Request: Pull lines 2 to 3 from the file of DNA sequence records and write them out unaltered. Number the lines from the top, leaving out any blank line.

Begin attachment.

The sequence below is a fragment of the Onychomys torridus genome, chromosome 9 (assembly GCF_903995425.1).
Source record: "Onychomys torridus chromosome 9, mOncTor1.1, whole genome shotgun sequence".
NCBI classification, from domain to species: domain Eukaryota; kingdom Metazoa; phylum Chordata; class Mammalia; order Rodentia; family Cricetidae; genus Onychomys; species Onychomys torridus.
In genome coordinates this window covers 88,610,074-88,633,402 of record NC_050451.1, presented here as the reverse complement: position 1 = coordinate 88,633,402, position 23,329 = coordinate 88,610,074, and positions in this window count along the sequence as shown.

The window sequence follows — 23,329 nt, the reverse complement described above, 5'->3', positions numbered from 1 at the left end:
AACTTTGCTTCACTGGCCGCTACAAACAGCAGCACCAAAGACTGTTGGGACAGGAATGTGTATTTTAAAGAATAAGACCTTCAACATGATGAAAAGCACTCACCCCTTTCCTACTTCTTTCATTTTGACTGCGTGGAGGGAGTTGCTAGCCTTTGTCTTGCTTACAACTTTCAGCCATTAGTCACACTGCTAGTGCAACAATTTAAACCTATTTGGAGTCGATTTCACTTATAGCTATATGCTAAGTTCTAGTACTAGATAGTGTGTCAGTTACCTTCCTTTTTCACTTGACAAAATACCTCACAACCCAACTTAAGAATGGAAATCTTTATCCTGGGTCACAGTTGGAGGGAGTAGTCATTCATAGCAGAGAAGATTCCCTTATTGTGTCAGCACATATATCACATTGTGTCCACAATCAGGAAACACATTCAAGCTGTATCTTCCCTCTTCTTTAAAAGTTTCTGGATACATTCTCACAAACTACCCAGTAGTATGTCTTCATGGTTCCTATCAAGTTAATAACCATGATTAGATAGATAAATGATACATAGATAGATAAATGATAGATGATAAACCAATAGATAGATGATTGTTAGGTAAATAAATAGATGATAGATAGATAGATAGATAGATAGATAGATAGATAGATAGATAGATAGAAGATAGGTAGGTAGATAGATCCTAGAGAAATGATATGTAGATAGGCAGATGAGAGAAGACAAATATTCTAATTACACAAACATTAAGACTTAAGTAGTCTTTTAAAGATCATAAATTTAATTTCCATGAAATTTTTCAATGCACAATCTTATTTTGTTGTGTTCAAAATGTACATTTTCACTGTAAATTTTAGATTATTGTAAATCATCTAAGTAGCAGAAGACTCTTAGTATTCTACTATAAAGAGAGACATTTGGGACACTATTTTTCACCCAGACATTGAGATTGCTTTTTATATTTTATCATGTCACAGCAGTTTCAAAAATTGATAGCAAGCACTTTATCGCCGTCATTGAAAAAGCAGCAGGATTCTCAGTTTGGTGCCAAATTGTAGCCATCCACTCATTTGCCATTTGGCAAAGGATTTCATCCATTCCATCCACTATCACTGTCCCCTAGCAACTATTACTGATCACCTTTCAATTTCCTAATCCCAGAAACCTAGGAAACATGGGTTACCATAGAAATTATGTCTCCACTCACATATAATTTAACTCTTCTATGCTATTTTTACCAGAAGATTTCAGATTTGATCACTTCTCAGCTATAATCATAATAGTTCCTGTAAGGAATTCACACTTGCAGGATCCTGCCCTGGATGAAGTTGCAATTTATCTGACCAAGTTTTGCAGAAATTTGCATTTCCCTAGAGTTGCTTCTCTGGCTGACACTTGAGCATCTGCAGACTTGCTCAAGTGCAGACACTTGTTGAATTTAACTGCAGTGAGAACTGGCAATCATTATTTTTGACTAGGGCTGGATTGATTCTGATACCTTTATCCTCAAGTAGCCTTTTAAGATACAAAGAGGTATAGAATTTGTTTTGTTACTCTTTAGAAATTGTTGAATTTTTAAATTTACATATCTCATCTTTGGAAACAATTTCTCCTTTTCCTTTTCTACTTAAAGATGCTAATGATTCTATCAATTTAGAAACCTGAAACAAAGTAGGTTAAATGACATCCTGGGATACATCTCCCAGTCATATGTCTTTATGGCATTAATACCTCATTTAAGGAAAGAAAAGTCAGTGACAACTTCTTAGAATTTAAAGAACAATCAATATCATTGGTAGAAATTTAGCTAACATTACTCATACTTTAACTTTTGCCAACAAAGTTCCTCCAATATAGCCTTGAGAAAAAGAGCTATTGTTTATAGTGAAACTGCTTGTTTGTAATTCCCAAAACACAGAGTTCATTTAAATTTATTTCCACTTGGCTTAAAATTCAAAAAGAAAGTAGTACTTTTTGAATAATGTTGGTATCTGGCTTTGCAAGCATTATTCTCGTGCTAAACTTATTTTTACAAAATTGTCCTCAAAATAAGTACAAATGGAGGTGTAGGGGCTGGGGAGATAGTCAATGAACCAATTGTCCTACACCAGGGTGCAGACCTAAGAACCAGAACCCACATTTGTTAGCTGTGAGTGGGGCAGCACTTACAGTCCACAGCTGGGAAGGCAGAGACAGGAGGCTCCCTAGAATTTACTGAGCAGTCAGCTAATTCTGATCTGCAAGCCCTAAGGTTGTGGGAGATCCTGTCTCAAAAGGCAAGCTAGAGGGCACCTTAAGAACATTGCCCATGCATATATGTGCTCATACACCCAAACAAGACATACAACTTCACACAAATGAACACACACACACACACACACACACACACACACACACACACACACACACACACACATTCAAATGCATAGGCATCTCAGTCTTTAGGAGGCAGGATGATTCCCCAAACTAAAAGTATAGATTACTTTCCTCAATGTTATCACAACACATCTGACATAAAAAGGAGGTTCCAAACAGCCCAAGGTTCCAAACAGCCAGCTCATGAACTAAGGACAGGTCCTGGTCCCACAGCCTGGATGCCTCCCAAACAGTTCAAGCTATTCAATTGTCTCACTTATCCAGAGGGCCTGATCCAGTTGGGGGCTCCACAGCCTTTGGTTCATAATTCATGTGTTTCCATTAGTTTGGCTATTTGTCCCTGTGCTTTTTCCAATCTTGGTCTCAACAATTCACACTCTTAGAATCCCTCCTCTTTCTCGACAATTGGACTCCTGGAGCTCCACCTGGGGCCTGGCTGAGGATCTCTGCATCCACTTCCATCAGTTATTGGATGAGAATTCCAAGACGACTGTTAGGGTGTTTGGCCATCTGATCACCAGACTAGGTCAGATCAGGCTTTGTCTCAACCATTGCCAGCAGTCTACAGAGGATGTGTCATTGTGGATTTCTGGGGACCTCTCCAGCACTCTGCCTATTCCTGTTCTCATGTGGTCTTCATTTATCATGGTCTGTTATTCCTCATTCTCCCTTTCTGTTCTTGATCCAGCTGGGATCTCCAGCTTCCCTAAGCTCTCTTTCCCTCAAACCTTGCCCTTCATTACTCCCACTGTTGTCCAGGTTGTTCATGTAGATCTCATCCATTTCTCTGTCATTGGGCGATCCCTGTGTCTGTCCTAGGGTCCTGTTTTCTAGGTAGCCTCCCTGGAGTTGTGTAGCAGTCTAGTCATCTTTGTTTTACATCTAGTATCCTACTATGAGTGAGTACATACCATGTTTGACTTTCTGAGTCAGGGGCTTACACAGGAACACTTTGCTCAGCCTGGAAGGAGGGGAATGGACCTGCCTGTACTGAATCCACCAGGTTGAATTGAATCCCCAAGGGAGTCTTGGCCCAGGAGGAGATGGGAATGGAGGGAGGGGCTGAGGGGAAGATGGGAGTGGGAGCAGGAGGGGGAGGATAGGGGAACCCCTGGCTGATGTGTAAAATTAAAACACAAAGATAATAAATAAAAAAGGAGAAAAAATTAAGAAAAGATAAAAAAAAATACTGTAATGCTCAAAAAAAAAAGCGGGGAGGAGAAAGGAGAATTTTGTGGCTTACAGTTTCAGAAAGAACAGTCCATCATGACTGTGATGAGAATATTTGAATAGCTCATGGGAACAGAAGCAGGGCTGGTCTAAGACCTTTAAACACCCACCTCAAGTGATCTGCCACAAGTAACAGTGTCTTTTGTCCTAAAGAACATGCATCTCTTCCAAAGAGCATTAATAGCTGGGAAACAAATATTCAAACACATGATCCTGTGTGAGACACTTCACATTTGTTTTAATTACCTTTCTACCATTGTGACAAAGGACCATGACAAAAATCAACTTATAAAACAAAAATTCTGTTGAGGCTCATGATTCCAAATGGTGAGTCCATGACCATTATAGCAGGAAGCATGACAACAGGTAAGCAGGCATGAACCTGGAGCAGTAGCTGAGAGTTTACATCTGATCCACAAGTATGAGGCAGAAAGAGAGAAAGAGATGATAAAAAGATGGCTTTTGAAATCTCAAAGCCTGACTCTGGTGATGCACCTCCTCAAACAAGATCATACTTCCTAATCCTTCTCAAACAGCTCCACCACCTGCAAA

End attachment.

Source record: "Onychomys torridus chromosome 9, mOncTor1.1, whole genome shotgun sequence".
NCBI classification, from domain to species: domain Eukaryota; kingdom Metazoa; phylum Chordata; class Mammalia; order Rodentia; family Cricetidae; genus Onychomys; species Onychomys torridus.